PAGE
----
The Integrated Molecular Structure Education and Research Center (IMSERC) facility performs a full range of chemical analyses. Such analyses include qualitative composition determination, quantitative analysis, and molecular structure determination. The most commonly used techniques are NMR spectroscopy, mass spectrometry, optical spectroscopy, trace metals analysis and single crystal X-Ray crystallography. For more information about this facility, click here.
Equipment / Supplies
Services Available at this Facility
Sometimes the needs of your research exceed the capabilities of our walk-up instrumentation. Perhaps you need a different type of ionization or you need separation methods developed for your synthetic product. For usage outside of the normal bounds of our walk-up instruments and submission process, please consult the IMSERC staff. We are happy to meet with you to discuss the needs of your project, the capabilities you require, the data you have already generated, and how to best achieve your research goals. We will work with you to develop your project and train you in the necessary advanced operations of the instrumentation. If we do not have the instrumentation you require here on site, we will seek out the resources through our connections through Argonne National Labs, the Chicago Biomedical Consortium and beyond. Our goal is to provide you with one location where you can come for all your mass spectrometry research concerns. Please do not hesitate to contact IMSERC staff for project and methods development.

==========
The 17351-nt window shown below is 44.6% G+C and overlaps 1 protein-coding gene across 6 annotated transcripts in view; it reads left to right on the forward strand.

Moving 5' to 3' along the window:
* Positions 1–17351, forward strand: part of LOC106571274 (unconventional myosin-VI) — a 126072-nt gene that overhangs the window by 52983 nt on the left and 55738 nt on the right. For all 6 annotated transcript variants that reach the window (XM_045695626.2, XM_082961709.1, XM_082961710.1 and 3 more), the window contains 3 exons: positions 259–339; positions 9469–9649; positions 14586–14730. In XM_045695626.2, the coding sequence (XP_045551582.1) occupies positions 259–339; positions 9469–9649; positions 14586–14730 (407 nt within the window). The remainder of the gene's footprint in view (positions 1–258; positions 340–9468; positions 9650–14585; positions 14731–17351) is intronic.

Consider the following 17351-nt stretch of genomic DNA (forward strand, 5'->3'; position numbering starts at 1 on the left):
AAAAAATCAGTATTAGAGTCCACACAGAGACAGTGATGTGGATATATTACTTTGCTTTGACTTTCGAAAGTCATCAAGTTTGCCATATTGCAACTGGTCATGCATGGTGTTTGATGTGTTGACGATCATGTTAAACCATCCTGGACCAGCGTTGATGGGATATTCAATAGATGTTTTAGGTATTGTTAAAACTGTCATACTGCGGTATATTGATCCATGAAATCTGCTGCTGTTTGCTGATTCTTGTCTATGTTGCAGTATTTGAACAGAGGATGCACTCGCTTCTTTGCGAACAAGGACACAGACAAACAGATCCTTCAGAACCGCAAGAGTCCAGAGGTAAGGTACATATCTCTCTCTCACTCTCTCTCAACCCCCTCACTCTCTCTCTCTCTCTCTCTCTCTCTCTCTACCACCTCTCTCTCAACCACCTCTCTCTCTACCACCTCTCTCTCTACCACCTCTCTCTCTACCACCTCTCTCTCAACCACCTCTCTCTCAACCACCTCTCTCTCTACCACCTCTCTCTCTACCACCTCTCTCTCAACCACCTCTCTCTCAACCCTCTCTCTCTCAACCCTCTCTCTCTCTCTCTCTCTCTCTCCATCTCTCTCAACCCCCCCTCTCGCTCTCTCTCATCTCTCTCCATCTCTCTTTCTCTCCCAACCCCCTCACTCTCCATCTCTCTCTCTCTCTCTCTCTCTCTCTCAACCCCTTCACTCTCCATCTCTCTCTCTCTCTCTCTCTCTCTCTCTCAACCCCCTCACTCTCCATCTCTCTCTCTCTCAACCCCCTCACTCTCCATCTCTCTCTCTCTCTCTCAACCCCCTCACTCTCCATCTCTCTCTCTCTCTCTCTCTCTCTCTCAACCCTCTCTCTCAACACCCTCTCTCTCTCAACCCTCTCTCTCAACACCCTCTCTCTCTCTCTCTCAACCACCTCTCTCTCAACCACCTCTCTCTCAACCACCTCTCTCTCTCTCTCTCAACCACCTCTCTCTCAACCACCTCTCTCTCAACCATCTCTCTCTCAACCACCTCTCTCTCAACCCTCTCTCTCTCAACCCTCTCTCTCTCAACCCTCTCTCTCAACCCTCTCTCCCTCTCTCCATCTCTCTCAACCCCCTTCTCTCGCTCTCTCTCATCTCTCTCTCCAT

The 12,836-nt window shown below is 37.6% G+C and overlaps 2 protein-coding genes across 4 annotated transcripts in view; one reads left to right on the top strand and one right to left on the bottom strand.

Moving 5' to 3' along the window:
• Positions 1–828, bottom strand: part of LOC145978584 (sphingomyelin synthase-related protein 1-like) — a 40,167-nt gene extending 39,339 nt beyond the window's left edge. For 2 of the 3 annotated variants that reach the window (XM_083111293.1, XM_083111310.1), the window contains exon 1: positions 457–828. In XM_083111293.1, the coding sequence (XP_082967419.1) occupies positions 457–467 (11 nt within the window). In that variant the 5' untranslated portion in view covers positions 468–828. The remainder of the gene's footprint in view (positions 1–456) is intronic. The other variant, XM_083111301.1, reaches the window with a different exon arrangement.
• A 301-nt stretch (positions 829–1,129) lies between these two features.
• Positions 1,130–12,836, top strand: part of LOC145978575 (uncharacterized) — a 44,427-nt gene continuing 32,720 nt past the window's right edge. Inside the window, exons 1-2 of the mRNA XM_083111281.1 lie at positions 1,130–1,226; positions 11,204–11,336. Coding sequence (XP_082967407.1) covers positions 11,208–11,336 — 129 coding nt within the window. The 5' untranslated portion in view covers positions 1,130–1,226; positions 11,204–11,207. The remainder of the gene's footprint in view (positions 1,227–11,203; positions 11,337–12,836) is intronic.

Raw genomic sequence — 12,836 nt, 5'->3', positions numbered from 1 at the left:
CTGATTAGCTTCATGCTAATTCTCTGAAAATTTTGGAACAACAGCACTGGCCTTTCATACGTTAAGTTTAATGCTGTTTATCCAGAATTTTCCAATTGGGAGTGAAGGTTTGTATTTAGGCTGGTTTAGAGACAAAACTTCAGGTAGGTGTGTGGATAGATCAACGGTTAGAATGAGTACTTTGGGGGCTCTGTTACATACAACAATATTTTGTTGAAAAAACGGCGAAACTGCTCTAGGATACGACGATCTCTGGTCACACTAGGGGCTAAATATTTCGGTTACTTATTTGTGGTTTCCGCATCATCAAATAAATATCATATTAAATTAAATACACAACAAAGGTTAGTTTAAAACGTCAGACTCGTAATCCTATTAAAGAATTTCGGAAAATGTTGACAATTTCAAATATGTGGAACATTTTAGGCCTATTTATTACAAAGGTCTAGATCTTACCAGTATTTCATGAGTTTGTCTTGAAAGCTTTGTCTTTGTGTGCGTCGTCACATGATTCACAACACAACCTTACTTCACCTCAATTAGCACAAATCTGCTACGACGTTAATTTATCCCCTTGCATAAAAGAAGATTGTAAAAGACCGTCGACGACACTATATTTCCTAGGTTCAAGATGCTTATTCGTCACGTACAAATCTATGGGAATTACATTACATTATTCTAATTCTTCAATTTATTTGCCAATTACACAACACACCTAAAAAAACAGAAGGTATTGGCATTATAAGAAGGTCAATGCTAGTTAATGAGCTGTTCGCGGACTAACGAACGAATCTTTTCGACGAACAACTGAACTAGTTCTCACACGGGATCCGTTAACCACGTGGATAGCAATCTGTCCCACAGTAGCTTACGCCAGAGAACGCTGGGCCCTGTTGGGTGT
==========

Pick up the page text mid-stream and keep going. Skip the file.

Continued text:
Solution NMR is the only technique to get a three-dimensional structure for a protein or protein ligand complex in its native functional state. In addition to providing insights about their three-dimensional structures and functions, it can also be employed to probe the protein or enzyme active sites and folding changes associated with enzyme activation.
Full structure determination provides atomic coordinates in three-dimensional space that can be used for publication purposes in peer-review journals. Coordinates and other structural metrics will be provided in a Crystallographic Information File (CIF) along with a report which contains refinement details and references.